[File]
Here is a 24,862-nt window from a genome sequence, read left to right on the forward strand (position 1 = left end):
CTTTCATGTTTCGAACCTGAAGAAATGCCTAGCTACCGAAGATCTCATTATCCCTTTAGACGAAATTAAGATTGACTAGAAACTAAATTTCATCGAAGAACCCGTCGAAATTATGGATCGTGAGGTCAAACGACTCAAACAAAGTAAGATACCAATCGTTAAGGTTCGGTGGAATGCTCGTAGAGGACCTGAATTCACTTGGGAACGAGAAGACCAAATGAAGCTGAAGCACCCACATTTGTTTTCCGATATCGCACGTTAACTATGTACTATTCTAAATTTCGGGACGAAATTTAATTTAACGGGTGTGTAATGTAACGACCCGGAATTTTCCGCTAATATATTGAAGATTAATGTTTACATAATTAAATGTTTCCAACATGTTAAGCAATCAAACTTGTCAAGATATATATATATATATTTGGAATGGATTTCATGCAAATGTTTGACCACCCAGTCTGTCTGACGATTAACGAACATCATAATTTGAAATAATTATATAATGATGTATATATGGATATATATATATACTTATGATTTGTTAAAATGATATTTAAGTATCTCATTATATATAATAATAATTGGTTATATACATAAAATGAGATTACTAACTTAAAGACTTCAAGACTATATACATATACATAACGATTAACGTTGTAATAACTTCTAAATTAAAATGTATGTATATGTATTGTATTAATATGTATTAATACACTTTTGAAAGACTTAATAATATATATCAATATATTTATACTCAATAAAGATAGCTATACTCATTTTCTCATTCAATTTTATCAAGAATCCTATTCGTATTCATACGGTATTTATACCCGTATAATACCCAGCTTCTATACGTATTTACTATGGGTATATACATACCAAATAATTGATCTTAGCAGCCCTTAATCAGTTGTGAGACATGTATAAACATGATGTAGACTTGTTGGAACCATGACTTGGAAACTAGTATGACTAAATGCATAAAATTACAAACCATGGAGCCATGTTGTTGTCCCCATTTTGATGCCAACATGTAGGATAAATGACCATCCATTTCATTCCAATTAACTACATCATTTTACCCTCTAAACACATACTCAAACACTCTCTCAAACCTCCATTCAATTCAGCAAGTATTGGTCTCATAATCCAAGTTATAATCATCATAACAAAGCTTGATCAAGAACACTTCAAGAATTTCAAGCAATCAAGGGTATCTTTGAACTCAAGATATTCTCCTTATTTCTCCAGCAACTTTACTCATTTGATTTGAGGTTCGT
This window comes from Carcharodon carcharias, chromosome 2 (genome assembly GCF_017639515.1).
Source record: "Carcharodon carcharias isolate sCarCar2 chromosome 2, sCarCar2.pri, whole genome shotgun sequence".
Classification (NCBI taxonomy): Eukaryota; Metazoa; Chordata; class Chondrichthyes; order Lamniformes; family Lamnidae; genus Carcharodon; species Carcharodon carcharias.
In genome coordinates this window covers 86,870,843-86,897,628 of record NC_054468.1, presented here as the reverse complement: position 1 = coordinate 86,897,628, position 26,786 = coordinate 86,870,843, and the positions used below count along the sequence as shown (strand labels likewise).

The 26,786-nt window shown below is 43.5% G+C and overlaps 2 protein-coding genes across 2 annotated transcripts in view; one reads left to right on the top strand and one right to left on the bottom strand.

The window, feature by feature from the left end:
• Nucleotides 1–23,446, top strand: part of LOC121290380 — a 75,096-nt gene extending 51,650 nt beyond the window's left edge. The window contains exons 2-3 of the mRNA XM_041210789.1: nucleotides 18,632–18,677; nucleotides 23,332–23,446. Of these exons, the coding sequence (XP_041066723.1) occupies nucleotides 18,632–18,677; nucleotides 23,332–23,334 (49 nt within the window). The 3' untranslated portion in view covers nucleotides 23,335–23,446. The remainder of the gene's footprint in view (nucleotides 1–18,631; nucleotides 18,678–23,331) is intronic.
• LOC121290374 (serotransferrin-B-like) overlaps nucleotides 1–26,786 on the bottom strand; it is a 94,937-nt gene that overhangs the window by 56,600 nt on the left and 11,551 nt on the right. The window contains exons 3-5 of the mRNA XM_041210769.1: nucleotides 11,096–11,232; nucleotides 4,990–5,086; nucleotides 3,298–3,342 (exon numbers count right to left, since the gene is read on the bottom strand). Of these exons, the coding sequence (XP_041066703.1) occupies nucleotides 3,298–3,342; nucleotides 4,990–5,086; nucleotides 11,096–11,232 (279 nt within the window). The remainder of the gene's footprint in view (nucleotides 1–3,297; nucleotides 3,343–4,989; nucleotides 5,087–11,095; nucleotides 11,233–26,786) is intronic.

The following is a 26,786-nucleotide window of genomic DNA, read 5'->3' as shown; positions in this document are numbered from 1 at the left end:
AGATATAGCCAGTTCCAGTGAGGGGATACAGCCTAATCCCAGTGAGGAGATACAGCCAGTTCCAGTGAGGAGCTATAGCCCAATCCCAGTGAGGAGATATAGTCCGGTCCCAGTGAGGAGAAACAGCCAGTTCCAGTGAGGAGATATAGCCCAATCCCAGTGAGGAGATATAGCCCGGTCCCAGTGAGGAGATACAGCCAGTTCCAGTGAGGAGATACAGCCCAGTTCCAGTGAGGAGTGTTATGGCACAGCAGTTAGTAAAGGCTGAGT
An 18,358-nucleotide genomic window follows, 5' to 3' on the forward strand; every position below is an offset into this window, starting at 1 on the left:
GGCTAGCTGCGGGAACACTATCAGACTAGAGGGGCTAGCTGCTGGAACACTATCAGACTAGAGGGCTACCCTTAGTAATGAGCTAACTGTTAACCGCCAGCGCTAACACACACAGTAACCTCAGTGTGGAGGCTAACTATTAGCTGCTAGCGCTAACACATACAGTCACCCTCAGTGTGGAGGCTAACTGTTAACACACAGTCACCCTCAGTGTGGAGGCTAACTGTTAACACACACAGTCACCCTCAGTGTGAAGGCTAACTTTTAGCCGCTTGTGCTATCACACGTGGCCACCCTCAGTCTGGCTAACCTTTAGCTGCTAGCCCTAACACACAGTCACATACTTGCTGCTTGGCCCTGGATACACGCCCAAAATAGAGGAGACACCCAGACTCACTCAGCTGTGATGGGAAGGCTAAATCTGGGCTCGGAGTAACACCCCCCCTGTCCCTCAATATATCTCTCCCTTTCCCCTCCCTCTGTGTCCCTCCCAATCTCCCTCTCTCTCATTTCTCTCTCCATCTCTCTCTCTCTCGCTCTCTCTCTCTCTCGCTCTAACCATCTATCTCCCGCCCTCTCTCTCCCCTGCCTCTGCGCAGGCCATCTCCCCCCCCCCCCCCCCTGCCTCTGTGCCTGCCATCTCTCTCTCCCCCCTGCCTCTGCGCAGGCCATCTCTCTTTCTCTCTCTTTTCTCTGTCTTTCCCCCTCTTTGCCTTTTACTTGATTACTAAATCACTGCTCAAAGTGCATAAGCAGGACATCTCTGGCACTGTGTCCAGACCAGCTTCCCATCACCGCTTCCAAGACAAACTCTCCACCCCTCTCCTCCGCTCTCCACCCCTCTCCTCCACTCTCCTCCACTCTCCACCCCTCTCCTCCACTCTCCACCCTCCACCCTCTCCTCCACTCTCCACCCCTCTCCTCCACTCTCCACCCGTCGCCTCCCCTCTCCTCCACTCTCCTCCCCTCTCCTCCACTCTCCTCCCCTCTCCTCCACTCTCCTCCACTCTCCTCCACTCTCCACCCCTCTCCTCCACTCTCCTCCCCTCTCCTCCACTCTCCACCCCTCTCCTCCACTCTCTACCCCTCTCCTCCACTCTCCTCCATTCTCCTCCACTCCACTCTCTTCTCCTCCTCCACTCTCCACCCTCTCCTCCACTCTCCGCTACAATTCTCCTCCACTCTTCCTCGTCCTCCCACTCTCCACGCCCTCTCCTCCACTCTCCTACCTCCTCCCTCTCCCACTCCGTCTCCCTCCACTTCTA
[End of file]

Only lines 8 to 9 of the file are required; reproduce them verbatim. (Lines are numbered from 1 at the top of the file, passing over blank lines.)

The window, feature by feature from the left end:
• Nucleotides 1–23,446, top strand: part of LOC121290380 — a 75,096-nt gene extending 51,650 nt beyond the window's left edge. The window contains exons 2-3 of the mRNA XM_041210789.1: nucleotides 18,632–18,677; nucleotides 23,332–23,446. Of these exons, the coding sequence (XP_041066723.1) occupies nucleotides 18,632–18,677; nucleotides 23,332–23,334 (49 nt within the window). The 3' untranslated portion in view covers nucleotides 23,335–23,446. The remainder of the gene's footprint in view (nucleotides 1–18,631; nucleotides 18,678–23,331) is intronic.